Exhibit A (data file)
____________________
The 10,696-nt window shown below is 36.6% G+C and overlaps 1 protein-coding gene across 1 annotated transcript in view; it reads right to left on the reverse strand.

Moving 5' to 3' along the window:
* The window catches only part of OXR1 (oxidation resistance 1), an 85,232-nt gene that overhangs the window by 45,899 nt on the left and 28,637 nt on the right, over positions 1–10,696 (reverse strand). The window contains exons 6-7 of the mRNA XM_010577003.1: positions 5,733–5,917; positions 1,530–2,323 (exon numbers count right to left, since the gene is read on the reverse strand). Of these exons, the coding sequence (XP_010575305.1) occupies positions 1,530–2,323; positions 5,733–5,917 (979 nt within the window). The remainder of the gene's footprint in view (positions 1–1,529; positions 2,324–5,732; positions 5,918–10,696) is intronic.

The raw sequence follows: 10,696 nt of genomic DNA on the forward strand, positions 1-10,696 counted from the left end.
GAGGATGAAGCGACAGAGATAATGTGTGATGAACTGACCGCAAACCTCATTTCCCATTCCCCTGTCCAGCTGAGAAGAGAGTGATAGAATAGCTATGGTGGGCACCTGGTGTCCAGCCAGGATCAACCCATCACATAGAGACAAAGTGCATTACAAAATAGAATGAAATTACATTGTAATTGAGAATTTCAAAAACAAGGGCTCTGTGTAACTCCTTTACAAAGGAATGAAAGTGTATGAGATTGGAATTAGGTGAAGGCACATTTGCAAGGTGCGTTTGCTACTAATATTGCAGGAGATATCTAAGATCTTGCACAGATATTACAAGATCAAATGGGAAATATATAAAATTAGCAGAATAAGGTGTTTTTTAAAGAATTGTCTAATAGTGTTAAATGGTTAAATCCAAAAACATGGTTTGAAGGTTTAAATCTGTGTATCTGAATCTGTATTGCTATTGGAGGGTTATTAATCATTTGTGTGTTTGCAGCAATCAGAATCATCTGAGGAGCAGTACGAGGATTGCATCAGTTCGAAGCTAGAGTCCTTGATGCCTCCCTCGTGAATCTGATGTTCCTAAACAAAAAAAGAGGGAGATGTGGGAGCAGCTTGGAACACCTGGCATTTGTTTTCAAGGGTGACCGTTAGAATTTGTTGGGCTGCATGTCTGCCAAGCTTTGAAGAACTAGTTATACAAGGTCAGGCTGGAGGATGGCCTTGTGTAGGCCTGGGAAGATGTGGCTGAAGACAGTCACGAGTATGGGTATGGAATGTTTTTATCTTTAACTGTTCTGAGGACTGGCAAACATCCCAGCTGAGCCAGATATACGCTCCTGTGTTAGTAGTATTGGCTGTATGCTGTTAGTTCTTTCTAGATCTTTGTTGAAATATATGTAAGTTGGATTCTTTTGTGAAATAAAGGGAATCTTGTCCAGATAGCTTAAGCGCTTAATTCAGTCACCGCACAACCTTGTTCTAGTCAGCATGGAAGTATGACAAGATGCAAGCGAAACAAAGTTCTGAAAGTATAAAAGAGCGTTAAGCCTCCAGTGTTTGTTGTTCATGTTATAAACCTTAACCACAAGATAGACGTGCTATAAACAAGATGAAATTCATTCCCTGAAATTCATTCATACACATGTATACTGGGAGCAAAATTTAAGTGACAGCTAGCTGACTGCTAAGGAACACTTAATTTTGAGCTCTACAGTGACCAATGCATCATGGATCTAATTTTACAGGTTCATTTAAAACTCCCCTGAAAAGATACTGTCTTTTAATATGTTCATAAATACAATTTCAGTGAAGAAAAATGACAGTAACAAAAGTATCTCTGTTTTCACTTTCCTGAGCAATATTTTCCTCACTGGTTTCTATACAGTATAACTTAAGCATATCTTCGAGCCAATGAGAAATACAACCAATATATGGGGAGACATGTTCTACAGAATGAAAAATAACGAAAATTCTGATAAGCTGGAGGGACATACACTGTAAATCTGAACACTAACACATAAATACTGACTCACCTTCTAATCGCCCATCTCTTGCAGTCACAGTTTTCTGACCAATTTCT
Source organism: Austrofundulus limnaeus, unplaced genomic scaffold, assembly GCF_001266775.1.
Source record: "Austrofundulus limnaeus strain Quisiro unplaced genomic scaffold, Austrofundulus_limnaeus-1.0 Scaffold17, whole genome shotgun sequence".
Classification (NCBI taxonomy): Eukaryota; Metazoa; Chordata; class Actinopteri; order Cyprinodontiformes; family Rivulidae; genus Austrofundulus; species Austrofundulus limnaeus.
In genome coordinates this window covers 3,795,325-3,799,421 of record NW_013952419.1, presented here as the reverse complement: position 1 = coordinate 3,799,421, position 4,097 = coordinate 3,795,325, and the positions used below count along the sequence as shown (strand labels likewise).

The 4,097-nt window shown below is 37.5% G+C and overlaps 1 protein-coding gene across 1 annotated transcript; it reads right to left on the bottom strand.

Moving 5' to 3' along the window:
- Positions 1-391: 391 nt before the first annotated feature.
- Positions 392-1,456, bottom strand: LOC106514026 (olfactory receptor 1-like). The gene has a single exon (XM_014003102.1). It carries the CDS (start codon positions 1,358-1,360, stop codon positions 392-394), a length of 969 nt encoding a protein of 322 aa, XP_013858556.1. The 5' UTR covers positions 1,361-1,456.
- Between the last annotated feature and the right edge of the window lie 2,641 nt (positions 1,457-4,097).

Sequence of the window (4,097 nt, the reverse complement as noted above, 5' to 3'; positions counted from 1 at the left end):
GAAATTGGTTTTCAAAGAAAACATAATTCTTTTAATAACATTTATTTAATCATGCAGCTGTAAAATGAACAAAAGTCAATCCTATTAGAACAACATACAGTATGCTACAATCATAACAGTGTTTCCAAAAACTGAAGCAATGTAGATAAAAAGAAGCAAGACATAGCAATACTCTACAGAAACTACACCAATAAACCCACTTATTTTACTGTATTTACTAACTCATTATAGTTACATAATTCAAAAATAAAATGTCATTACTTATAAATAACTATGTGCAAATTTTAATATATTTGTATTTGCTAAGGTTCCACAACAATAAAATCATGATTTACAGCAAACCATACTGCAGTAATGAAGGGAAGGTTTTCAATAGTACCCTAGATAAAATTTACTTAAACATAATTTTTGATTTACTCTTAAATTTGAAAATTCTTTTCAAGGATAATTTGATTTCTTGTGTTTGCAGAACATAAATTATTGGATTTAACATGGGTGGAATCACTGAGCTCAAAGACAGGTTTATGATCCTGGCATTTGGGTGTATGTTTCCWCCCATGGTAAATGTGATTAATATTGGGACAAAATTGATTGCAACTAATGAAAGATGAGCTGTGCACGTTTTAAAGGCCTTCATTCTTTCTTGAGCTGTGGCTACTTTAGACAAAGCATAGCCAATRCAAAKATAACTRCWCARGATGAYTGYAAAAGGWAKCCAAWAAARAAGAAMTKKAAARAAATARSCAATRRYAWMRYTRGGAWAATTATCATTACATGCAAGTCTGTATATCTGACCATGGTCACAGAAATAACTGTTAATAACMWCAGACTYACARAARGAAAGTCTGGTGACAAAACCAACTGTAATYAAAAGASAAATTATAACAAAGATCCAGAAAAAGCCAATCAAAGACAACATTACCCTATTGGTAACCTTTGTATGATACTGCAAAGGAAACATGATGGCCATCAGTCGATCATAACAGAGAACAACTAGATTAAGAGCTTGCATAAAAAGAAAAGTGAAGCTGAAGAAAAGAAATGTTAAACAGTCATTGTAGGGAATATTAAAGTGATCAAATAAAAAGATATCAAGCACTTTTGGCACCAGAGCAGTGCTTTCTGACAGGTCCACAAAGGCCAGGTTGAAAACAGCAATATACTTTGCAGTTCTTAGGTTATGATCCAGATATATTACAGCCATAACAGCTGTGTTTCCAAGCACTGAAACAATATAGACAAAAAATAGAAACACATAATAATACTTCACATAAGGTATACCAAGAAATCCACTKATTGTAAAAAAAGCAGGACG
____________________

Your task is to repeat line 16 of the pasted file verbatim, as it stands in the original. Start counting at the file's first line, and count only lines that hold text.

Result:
GAAATTGGTTTTCAAAGAAAACATAATTCTTTTAATAACATTTATTTAATCATGCAGCTGTAAAATGAACAAAAGTCAATCCTATTAGAACAACATACAGTATGCTACAATCATAACAGTGTTTCCAAAAACTGAAGCAATGTAGATAAAAAGAAGCAAGACATAGCAATACTCTACAGAAACTACACCAATAAACCCACTTATTTTACTGTATTTACTAACTCATTATAGTTACATAATTCAAAAATAAAATGTCATTACTTATAAATAACTATGTGCAAATTTTAATATATTTGTATTTGCTAAGGTTCCACAACAATAAAATCATGATTTACAGCAAACCATACTGCAGTAATGAAGGGAAGGTTTTCAATAGTACCCTAGATAAAATTTACTTAAACATAATTTTTGATTTACTCTTAAATTTGAAAATTCTTTTCAAGGATAATTTGATTTCTTGTGTTTGCAGAACATAAATTATTGGATTTAACATGGGTGGAATCACTGAGCTCAAAGACAGGTTTATGATCCTGGCATTTGGGTGTATGTTTCCWCCCATGGTAAATGTGATTAATATTGGGACAAAATTGATTGCAACTAATGAAAGATGAGCTGTGCACGTTTTAAAGGCCTTCATTCTTTCTTGAGCTGTGGCTACTTTAGACAAAGCATAGCCAATRCAAAKATAACTRCWCARGATGAYTGYAAAAGGWAKCCAAWAAARAAGAAMTKKAAARAAATARSCAATRRYAWMRYTRGGAWAATTATCATTACATGCAAGTCTGTATATCTGACCATGGTCACAGAAATAACTGTTAATAACMWCAGACTYACARAARGAAAGTCTGGTGACAAAACCAACTGTAATYAAAAGASAAATTATAACAAAGATCCAGAAAAAGCCAATCAAAGACAACATTACCCTATTGGTAACCTTTGTATGATACTGCAAAGGAAACATGATGGCCATCAGTCGATCATAACAGAGAACAACTAGATTAAGAGCTTGCATAAAAAGAAAAGTGAAGCTGAAGAAAAGAAATGTTAAACAGTCATTGTAGGGAATATTAAAGTGATCAAATAAAAAGATATCAAGCACTTTTGGCACCAGAGCAGTGCTTTCTGACAGGTCCACAAAGGCCAGGTTGAAAACAGCAATATACTTTGCAGTTCTTAGGTTATGATCCAGATATATTACAGCCATAACAGCTGTGTTTCCAAGCACTGAAACAATATAGACAAAAAATAGAAACACATAATAATACTTCACATAAGGTATACCAAGAAATCCACTKATTGTAAAAAAAGCAGGACG